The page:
RENTON, Wash. – Edgerrin James reached a major milestone Sunday. Two days later the veteran running back was out of work.
James, who two days earlier became the 10th-leading rusher in NFL history, was released by the Seahawks Tuesday, one of several moves made by the team this week.
In addition to releasing James, the Seahawks also parted ways with safety C.J. Wallace, who has been out with a hamstring injury, and Monday they released cornerback Travis Fisher.
Seattle has added three players from its practice squad to fill those roster spots. Cornerback Roy Lewis was signed Monday, and receiver Mike Hass and safety Jamar Adams were added to the roster Tuesday.
James, who was signed in August after the team released T.J. Duckett, rushed for just 125 yards on 46 carries for an average of 2.7 yards per carry while serving as a backup to Julius Jones this season.
James, 31, moved past Marcus Allen into 10th place on the all-time NFL rushing list in the Seahawks’ loss to the Cowboys in Dallas, and has 12,246 career yards.
The moves come in the wake of Seahawks coach Jim Mora saying change could come if players’ attitudes aren’t right.
“I think adversity turns weak people into victims,” Mora said Monday. “They look for an exit. They look for a way out. They look to point the finger at somebody else. They don’t accept responsibility. That’s what I think adversity reveals in weak people. It turns them into victims: ‘Why me?’ I’m not saying that I see that, because I don’t. But if I do, there are doors out of here.”
These moves don’t necessarily mean Mora saw problems in the players released, however.
James hasn’t been effective this season, but he has also been known throughout his career as a positive locker-room presence.
Releasing him makes room for a player like Hass to help out on special teams, something James didn’t do. That could be important this week with Ben Obomanu, a regular on special teams, ailing with an oblique injury.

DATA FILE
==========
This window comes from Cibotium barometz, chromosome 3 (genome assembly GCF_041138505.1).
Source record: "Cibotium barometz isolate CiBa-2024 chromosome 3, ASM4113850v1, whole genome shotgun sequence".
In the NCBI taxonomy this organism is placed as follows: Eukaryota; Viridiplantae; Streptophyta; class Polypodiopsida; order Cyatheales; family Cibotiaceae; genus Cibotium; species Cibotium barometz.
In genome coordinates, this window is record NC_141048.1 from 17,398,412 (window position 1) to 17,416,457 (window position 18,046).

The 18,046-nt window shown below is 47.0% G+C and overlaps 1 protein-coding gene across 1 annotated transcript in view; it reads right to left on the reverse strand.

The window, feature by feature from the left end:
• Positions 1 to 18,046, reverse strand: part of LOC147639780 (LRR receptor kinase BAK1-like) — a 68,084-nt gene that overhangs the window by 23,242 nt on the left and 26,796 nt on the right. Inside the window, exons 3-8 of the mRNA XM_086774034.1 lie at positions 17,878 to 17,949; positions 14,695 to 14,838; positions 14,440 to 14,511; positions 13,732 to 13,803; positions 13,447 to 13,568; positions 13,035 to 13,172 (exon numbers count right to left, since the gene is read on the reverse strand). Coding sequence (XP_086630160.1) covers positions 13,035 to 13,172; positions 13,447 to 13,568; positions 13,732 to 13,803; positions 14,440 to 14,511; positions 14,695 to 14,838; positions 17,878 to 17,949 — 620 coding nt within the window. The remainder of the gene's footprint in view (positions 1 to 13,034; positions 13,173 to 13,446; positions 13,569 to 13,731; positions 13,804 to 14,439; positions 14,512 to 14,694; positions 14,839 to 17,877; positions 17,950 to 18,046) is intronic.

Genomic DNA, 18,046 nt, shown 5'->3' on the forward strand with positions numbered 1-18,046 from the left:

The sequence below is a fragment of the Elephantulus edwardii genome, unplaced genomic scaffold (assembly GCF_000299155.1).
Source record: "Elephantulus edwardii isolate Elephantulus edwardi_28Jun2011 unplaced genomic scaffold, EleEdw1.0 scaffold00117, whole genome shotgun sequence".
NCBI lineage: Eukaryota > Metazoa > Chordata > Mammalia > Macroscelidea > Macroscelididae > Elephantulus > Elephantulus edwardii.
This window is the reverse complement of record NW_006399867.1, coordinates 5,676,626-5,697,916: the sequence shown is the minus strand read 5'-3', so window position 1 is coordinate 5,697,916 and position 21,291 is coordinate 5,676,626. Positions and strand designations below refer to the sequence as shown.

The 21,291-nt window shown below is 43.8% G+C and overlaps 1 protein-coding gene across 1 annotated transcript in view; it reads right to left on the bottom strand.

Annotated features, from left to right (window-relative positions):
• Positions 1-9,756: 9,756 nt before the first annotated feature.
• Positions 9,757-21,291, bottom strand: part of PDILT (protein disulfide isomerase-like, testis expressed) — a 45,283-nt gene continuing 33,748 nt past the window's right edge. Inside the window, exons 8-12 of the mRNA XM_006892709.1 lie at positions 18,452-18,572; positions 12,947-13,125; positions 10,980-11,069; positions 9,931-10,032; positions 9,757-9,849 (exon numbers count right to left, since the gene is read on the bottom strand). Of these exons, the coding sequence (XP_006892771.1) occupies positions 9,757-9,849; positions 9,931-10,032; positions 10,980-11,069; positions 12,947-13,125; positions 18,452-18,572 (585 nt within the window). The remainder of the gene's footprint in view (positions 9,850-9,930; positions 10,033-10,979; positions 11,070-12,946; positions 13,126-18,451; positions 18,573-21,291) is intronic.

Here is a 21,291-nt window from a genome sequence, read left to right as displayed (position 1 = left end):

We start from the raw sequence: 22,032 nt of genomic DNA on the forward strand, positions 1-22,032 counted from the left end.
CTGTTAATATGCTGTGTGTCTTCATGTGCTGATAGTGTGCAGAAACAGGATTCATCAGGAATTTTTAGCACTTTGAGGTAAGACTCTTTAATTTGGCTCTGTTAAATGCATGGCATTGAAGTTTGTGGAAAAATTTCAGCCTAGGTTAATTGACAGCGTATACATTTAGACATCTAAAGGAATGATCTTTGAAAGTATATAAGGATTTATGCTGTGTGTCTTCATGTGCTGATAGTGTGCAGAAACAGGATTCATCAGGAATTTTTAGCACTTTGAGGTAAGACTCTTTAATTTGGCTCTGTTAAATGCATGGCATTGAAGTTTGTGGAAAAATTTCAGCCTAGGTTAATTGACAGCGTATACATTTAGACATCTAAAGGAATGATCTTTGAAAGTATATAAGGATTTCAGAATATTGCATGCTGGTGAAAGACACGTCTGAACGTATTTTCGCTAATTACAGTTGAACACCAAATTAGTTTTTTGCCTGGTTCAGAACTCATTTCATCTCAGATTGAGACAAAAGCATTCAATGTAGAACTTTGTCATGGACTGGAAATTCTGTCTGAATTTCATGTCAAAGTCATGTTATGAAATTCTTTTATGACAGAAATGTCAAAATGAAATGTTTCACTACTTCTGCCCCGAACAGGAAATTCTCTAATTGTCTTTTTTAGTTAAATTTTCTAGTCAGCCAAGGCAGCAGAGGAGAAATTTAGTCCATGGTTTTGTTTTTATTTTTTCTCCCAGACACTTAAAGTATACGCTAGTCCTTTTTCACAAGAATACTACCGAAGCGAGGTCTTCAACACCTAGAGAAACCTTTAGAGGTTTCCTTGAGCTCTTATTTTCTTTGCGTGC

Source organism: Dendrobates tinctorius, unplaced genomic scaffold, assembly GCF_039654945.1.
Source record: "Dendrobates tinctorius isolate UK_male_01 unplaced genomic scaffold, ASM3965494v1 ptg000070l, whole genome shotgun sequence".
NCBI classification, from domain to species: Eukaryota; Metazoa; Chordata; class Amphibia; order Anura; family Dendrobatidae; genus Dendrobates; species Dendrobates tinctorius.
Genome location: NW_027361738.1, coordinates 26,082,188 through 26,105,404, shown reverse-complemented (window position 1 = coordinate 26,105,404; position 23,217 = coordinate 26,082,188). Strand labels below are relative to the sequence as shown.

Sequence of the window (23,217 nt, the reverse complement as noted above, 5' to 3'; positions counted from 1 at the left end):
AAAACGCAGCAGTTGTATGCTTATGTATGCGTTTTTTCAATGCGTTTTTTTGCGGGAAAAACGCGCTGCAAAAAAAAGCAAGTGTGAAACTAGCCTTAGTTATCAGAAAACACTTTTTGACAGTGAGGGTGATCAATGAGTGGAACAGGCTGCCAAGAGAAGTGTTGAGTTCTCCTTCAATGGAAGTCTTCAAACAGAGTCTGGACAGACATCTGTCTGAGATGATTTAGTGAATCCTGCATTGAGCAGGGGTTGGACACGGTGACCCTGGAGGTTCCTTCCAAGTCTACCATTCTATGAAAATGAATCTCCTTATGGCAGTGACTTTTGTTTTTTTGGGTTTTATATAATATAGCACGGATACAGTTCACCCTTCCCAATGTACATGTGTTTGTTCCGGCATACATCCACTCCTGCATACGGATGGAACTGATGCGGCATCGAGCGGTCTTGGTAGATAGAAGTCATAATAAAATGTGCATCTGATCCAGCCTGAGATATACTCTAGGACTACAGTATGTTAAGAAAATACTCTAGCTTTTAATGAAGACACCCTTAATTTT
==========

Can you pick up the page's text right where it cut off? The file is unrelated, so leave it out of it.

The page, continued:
Wallace was no doubt let go to make room for a healthy body, again to bolster special-teams depth.
The release of James could mean a role in the Seahawks offense for Louis Rankin, who was signed to the practice squad in late September from Oakland’s practice squad.
Rankin, a second-year player who was undrafted out of the University of Washington, has impressed Seahawks coaches with his speed and elusiveness.
Seattle added Rankin to the active roster last week despite not having plans to play him against Dallas, most likely to prevent another team from signing him.
To fill the practice squad spots vacated by Hass, Adams and Lewis, the Seahawks signed running back Devin Moore, cornerback Trae Williams and cornerback DeAngelo Willingham. Moore, an undrafted rookie from Wyoming, was on Seattle’s practice squad until he was released to make room for Rankin’s signing.
Williams, Jacksonville’s fifth-round draft pick in 2008, spent last season on Philadelphia’s practice squad. Willingham is an undrafted rookie who played at Tennessee.
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